I lasted another 20 minutes, and then it just became too much, and I left my Coors Light and staggered into the sweet, smoky, blessed darkness of the casino.

Burlesque Bamboozle

Other than cheering Mr. Typist on during his round at the World Series of Poker, I didn’t go to Vegas with any particular agenda, but I did want to see a show. Our first night in, I was all a-twitter because they were advertising a burlesque show at the Flamingo! I was super-excited to see some good burlesque, and also, as it turns out, naively and easily suckered into marketing ploys that advertise high-end hootchie-shows as authentic burlesque. Whatever it was we saw at “X Burlesque” at the Flamingo had nothing at all to do with burlesque, and was, in the end, appallingly unimaginative and banal, only with lots of bare breasts and pole action. It wasn’t the bare breasts and the proliferation of G-strings and butt-wiggling that offended me, it was the total, unimaginative dullness of the whole thing, which bore only a faint whisper of resemblance to real burlesque, and relied on a lot of stupid pole tricks and boring, derivative choreography.

PSA to "X Burlesque" producers: Playing the audio from a few old burlesque tunes before the show, and in the same inane video in which you portray Howard Stern interviewing one of the dancers while pretending not to know the difference between stripping and burlesque, does not make your crap show “creative” or “daring” or cutting edge. You basically just co-opted an alternative movement to exploit it, sell it to women, and get them and their husbands/boyfriends in the door, then provided nothing more than a dull, run-of-the-mill tittie show, albeit with some admittedly competent dancing here and there.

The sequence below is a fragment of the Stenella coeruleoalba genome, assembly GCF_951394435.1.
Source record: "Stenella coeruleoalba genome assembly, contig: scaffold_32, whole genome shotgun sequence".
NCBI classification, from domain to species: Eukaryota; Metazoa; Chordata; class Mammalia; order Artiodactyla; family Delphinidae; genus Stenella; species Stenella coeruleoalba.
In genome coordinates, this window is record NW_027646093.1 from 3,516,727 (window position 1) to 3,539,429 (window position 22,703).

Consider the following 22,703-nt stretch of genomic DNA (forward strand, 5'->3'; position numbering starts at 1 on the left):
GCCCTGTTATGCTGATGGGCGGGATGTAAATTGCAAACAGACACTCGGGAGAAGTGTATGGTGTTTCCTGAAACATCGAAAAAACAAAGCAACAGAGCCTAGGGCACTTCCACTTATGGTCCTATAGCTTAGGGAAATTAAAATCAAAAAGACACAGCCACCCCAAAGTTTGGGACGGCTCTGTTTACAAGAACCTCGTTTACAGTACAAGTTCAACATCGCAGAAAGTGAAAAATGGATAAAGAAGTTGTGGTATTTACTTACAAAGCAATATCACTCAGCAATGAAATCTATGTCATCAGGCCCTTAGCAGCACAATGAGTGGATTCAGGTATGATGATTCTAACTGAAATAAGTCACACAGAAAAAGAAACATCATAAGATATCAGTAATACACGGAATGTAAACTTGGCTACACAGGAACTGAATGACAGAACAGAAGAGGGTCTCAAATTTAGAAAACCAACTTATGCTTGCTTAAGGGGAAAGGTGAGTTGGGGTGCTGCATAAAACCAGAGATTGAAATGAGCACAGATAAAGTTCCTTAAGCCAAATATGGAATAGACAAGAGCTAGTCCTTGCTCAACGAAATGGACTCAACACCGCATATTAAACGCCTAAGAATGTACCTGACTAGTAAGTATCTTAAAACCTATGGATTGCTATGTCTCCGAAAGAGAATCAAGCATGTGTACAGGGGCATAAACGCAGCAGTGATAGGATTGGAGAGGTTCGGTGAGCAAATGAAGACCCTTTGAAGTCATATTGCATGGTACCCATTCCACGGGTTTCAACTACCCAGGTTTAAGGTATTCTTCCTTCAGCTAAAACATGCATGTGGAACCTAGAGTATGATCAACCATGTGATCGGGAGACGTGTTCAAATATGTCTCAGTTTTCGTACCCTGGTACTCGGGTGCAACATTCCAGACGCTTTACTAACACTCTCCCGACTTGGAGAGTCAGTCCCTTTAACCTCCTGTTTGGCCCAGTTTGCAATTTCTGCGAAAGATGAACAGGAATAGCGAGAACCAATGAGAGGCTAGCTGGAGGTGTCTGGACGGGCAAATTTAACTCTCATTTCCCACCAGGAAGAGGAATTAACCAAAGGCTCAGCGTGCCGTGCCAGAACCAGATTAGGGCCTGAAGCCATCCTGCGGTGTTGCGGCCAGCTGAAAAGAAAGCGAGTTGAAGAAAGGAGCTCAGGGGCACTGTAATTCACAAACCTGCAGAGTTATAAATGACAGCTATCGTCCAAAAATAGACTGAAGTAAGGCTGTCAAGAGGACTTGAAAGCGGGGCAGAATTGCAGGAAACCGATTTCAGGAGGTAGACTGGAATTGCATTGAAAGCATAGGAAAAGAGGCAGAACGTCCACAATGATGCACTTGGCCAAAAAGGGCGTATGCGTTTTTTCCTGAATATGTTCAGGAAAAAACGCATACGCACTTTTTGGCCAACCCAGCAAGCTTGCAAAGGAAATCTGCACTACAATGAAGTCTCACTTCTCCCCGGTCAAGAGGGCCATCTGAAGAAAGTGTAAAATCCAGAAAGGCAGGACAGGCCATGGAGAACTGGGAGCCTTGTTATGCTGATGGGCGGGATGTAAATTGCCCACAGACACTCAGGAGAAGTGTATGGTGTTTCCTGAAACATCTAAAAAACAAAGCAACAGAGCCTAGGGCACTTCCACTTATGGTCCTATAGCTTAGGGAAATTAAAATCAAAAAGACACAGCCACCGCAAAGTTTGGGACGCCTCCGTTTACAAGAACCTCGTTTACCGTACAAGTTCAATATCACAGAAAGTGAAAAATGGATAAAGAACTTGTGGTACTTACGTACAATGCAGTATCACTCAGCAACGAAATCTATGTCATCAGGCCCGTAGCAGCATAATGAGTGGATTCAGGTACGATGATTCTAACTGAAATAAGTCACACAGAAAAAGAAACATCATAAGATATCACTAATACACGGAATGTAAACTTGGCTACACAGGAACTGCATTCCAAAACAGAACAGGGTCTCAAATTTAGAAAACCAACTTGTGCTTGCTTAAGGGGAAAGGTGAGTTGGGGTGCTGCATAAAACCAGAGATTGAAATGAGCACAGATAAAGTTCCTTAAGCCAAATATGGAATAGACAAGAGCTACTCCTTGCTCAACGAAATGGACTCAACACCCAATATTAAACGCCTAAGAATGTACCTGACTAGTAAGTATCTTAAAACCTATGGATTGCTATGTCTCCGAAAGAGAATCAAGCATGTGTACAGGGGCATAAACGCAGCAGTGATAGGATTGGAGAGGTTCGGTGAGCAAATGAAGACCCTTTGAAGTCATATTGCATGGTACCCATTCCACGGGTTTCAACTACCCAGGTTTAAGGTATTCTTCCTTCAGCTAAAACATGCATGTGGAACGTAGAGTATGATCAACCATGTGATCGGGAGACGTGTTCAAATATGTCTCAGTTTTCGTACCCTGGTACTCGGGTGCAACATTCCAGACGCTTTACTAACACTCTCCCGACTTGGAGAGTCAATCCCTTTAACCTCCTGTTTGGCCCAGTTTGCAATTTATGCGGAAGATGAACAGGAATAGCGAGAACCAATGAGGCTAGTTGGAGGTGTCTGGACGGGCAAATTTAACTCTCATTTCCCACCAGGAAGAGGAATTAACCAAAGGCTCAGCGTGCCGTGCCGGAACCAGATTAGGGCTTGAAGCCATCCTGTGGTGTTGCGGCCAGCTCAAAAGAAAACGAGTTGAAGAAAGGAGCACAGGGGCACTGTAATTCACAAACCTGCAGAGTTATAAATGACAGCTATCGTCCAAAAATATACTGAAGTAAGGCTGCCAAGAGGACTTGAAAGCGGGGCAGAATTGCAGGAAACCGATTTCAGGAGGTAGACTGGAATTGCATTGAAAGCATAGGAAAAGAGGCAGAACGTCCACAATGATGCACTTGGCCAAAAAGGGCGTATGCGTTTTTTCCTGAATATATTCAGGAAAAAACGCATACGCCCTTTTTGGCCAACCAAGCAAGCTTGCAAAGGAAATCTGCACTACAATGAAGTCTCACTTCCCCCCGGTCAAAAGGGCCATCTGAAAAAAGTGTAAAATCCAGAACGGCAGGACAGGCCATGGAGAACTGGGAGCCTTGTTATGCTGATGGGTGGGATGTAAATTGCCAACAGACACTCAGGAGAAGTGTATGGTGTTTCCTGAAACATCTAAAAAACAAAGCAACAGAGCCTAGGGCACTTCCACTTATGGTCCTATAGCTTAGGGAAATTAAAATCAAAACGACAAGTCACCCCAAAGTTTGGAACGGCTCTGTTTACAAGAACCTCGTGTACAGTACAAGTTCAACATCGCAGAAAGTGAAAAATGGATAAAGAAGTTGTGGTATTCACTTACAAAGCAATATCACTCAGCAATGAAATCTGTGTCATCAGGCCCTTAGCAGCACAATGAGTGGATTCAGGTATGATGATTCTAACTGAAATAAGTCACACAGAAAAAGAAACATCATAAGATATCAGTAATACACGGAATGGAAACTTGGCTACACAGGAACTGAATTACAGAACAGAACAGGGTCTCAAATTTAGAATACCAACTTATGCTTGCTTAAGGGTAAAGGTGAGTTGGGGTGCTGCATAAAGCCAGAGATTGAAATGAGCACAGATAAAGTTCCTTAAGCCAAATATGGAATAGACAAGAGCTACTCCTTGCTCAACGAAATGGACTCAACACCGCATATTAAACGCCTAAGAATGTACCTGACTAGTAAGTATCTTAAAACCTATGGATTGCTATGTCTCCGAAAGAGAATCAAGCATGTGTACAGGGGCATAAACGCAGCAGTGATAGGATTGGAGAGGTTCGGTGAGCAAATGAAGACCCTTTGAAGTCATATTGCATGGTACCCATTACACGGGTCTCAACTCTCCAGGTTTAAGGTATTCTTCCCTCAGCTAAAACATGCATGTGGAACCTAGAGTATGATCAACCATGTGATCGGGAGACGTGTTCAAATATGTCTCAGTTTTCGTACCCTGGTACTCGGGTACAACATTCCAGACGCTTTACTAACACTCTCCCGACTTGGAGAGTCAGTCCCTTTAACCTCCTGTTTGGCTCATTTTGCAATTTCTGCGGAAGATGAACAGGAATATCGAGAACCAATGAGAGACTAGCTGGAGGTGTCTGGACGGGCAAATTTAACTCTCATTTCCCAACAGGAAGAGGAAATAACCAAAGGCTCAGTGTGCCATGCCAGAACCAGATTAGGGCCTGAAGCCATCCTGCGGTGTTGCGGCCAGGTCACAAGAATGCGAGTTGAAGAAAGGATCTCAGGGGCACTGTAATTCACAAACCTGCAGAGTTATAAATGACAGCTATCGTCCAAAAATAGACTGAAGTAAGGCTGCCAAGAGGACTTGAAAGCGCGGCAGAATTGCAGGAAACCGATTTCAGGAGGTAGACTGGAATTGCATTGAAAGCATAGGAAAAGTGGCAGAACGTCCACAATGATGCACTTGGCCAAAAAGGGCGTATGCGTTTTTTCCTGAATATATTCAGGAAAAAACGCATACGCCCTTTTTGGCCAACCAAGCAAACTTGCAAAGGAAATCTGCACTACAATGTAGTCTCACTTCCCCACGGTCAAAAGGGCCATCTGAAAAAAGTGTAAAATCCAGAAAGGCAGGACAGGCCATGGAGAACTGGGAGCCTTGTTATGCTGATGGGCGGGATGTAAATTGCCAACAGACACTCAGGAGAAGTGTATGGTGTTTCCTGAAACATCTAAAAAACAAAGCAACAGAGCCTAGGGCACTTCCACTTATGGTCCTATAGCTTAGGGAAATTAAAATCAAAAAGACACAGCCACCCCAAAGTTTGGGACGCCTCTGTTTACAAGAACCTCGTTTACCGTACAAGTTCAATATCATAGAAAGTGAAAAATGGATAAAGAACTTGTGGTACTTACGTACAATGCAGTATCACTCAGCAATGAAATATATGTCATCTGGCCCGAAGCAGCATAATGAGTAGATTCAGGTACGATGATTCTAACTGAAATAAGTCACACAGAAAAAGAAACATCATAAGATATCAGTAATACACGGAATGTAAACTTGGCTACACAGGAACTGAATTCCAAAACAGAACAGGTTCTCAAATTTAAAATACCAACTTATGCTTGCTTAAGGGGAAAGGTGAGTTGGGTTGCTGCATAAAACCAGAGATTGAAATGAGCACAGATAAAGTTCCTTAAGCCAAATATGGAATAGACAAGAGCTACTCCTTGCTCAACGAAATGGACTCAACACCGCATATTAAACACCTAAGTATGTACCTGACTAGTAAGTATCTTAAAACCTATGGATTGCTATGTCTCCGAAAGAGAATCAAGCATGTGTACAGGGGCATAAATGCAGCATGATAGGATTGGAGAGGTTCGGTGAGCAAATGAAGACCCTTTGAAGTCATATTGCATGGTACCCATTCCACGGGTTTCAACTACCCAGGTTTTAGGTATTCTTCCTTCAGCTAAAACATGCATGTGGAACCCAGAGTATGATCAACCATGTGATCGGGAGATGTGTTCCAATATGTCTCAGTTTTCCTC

Additionally, I have nothing against strippers,--so, to Random-X-Burlesque Dancer-on-Howard-Stern-Video? To brag that you’re somehow “better” than strippers because you don’t allow patrons to touch you or put money in your bikini bottom is delusional. Just admit that you’ve made some of the same deals we all have in order to wrest whatever petty power we can from the patriarchy, and stop trying to pretend you’re better than anyone else. You’re not. (Although, you did have some sweet moves on that pole.)

On the plus side, they did serve me a knock-out vanilla martini that was not only delicious, but also served to make the whole performance almost tolerable, and--Mr. Typist has not stopped grinning since we left the place. 

Happiness is Being a Hag

Before I left for Vegas, I had a nice get-together with my friend Frankie, in which I told her that since I quit my job, I was suddenly seeing hag imagery everywhere, and dreaming about hags almost every night. She explained to me the spiritual meaning of the Hag, and I was transfixed.

Tomorrow, I begin a new job, and I hope, a new, fulfilling career. On my first night in Vegas, I scribbled in my notebook: “Young women do not yet know that as a women, when you become old and invisible—that is when the real work of your life can begin.”

I hope for me, it starts soon.

More Notes on Vegas, coming soon!


--Kristen McHenry


1 comment: